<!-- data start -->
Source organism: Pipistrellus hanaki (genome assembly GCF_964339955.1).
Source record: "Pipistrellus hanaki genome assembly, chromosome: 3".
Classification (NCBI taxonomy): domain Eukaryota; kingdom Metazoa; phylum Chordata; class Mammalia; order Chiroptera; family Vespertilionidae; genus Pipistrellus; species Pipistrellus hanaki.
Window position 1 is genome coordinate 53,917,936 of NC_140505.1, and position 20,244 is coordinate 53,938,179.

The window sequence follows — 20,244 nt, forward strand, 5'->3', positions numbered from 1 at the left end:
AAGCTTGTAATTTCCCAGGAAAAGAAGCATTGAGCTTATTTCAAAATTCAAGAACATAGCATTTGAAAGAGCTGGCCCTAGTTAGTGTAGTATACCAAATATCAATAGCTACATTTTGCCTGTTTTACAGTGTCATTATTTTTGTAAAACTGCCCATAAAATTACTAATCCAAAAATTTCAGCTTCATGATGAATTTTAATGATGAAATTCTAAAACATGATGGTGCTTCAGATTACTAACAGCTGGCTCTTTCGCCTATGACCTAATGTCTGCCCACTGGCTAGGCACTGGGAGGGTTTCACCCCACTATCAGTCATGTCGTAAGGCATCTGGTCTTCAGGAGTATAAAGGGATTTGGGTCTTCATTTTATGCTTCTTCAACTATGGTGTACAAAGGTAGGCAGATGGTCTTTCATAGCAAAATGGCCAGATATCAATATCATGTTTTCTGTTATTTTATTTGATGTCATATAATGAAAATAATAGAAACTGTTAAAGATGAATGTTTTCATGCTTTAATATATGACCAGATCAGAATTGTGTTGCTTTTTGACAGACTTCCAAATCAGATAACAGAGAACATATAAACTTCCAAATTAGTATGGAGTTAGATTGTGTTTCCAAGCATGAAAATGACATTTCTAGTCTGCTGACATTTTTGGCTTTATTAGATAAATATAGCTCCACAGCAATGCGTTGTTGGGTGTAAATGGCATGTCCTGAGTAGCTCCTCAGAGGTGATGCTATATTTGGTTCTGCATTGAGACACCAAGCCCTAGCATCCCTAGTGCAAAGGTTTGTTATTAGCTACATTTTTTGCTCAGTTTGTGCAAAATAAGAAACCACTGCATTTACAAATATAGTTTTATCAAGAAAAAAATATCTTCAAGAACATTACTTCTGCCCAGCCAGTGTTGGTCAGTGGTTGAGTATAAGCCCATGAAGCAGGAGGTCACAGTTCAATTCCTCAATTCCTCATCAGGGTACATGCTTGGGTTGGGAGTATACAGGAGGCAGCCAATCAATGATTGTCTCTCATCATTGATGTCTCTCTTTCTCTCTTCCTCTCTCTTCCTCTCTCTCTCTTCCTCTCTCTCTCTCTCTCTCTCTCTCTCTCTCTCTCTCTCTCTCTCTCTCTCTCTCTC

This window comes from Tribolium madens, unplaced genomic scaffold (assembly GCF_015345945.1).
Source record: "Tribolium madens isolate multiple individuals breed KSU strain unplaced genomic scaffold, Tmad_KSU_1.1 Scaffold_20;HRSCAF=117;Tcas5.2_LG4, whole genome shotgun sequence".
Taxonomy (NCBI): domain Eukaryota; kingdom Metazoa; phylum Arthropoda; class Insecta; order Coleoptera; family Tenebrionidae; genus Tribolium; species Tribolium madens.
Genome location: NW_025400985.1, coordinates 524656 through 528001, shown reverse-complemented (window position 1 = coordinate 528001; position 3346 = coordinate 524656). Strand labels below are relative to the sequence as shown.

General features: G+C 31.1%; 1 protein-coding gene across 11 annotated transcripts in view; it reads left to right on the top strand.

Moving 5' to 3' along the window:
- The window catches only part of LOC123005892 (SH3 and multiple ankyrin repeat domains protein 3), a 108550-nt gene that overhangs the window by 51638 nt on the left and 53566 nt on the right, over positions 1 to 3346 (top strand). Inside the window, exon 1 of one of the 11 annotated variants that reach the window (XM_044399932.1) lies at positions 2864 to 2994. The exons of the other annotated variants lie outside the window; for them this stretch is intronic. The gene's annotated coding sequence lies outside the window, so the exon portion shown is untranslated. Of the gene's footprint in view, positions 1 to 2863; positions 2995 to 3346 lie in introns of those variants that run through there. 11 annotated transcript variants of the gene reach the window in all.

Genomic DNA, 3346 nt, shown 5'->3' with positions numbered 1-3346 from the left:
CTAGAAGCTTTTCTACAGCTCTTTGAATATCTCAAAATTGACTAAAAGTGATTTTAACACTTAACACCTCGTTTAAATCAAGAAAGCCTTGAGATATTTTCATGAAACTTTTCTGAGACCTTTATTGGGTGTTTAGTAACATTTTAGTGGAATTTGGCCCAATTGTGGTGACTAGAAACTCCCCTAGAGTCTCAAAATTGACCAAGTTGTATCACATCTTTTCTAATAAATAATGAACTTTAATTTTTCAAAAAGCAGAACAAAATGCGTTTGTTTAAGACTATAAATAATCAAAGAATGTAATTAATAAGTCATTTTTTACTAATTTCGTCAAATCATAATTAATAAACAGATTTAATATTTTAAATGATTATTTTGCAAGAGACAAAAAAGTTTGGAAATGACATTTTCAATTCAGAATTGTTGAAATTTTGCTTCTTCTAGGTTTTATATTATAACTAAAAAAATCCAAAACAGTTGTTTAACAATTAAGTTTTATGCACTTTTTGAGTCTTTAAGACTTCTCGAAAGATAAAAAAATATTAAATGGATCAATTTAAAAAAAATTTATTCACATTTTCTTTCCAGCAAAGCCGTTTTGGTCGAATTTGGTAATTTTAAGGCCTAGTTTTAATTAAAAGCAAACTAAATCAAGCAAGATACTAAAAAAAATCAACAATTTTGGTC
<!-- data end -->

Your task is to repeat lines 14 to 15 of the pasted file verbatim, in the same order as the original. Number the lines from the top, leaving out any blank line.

Genomic DNA, 3346 nt, shown 5'->3' with positions numbered 1-3346 from the left:
CTAGAAGCTTTTCTACAGCTCTTTGAATATCTCAAAATTGACTAAAAGTGATTTTAACACTTAACACCTCGTTTAAATCAAGAAAGCCTTGAGATATTTTCATGAAACTTTTCTGAGACCTTTATTGGGTGTTTAGTAACATTTTAGTGGAATTTGGCCCAATTGTGGTGACTAGAAACTCCCCTAGAGTCTCAAAATTGACCAAGTTGTATCACATCTTTTCTAATAAATAATGAACTTTAATTTTTCAAAAAGCAGAACAAAATGCGTTTGTTTAAGACTATAAATAATCAAAGAATGTAATTAATAAGTCATTTTTTACTAATTTCGTCAAATCATAATTAATAAACAGATTTAATATTTTAAATGATTATTTTGCAAGAGACAAAAAAGTTTGGAAATGACATTTTCAATTCAGAATTGTTGAAATTTTGCTTCTTCTAGGTTTTATATTATAACTAAAAAAATCCAAAACAGTTGTTTAACAATTAAGTTTTATGCACTTTTTGAGTCTTTAAGACTTCTCGAAAGATAAAAAAATATTAAATGGATCAATTTAAAAAAAATTTATTCACATTTTCTTTCCAGCAAAGCCGTTTTGGTCGAATTTGGTAATTTTAAGGCCTAGTTTTAATTAAAAGCAAACTAAATCAAGCAAGATACTAAAAAAAATCAACAATTTTGGTC